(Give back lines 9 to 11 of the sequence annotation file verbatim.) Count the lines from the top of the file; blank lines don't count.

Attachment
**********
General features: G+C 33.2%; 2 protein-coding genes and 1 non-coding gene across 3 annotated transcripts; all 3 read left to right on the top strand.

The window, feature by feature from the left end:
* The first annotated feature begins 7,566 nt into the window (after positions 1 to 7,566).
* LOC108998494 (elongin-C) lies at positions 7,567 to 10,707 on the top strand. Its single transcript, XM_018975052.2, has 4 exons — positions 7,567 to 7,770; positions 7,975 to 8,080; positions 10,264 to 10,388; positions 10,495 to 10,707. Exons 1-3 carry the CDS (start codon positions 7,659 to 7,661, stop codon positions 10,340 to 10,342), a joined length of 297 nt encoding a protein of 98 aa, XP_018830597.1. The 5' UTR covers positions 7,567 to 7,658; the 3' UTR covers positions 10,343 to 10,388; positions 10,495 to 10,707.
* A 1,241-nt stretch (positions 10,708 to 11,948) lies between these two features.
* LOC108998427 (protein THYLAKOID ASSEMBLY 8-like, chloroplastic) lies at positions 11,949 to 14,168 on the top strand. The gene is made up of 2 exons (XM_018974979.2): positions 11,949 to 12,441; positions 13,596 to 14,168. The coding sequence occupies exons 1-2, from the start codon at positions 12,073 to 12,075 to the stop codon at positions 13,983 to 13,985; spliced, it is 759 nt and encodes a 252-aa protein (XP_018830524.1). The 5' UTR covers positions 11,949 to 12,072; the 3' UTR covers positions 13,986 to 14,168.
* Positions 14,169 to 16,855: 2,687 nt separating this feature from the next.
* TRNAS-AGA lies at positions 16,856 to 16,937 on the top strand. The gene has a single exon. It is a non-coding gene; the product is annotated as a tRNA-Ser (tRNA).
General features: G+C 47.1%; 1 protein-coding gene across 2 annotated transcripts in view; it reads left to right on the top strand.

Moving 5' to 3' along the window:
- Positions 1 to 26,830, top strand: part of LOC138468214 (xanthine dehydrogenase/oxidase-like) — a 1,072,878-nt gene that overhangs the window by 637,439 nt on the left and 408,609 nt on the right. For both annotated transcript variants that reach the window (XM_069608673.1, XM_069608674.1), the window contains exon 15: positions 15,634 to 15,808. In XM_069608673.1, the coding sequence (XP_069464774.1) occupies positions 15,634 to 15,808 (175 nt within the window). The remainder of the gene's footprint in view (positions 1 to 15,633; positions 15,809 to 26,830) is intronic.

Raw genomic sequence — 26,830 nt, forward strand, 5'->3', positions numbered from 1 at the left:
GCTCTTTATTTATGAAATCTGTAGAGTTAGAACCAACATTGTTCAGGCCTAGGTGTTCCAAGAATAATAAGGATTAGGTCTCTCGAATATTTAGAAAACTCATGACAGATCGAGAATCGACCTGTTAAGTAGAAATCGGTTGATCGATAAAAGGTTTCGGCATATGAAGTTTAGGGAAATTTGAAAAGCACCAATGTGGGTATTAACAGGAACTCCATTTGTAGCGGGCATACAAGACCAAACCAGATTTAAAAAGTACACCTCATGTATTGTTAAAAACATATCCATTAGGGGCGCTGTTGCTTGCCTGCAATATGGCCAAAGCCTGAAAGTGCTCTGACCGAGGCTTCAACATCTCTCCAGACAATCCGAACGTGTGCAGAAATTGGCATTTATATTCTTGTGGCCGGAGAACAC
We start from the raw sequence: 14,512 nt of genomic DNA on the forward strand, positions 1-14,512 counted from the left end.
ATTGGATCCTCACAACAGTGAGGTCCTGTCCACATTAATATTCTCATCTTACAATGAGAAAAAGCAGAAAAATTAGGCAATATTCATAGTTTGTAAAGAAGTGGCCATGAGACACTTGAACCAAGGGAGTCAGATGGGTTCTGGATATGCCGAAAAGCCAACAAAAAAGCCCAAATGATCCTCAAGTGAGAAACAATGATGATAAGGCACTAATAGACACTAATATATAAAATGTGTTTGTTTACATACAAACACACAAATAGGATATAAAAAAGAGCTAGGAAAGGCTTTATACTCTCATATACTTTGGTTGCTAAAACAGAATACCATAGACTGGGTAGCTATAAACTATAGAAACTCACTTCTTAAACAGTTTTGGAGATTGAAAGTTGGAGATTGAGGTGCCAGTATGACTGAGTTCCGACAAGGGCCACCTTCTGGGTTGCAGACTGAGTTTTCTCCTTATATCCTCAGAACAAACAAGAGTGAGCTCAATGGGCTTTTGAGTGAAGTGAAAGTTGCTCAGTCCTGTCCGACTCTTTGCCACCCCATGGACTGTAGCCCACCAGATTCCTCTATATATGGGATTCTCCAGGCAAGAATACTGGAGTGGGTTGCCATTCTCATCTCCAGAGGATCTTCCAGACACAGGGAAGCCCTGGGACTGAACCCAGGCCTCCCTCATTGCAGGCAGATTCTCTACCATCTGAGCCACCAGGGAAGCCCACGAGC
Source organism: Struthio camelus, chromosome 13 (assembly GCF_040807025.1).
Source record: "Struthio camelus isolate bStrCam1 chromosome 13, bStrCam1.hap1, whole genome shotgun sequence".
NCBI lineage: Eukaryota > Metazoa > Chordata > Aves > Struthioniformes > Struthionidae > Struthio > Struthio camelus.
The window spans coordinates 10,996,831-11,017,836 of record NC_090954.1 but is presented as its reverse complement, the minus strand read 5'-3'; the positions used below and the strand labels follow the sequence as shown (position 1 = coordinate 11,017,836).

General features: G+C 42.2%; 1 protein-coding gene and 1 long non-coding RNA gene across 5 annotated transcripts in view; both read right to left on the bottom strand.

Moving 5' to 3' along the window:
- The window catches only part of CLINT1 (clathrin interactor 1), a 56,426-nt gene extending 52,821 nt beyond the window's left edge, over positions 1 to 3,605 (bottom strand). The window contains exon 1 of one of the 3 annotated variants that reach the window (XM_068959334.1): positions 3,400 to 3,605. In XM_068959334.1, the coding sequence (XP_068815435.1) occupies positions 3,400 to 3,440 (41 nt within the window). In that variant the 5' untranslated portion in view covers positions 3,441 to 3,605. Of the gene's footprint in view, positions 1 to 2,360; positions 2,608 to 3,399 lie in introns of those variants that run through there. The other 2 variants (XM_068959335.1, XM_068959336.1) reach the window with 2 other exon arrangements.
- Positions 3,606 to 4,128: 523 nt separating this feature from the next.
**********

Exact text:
General features: G+C 47.1%; 1 protein-coding gene across 2 annotated transcripts in view; it reads left to right on the top strand.

Moving 5' to 3' along the window:
- Positions 1 to 26,830, top strand: part of LOC138468214 (xanthine dehydrogenase/oxidase-like) — a 1,072,878-nt gene that overhangs the window by 637,439 nt on the left and 408,609 nt on the right. For both annotated transcript variants that reach the window (XM_069608673.1, XM_069608674.1), the window contains exon 15: positions 15,634 to 15,808. In XM_069608673.1, the coding sequence (XP_069464774.1) occupies positions 15,634 to 15,808 (175 nt within the window). The remainder of the gene's footprint in view (positions 1 to 15,633; positions 15,809 to 26,830) is intronic.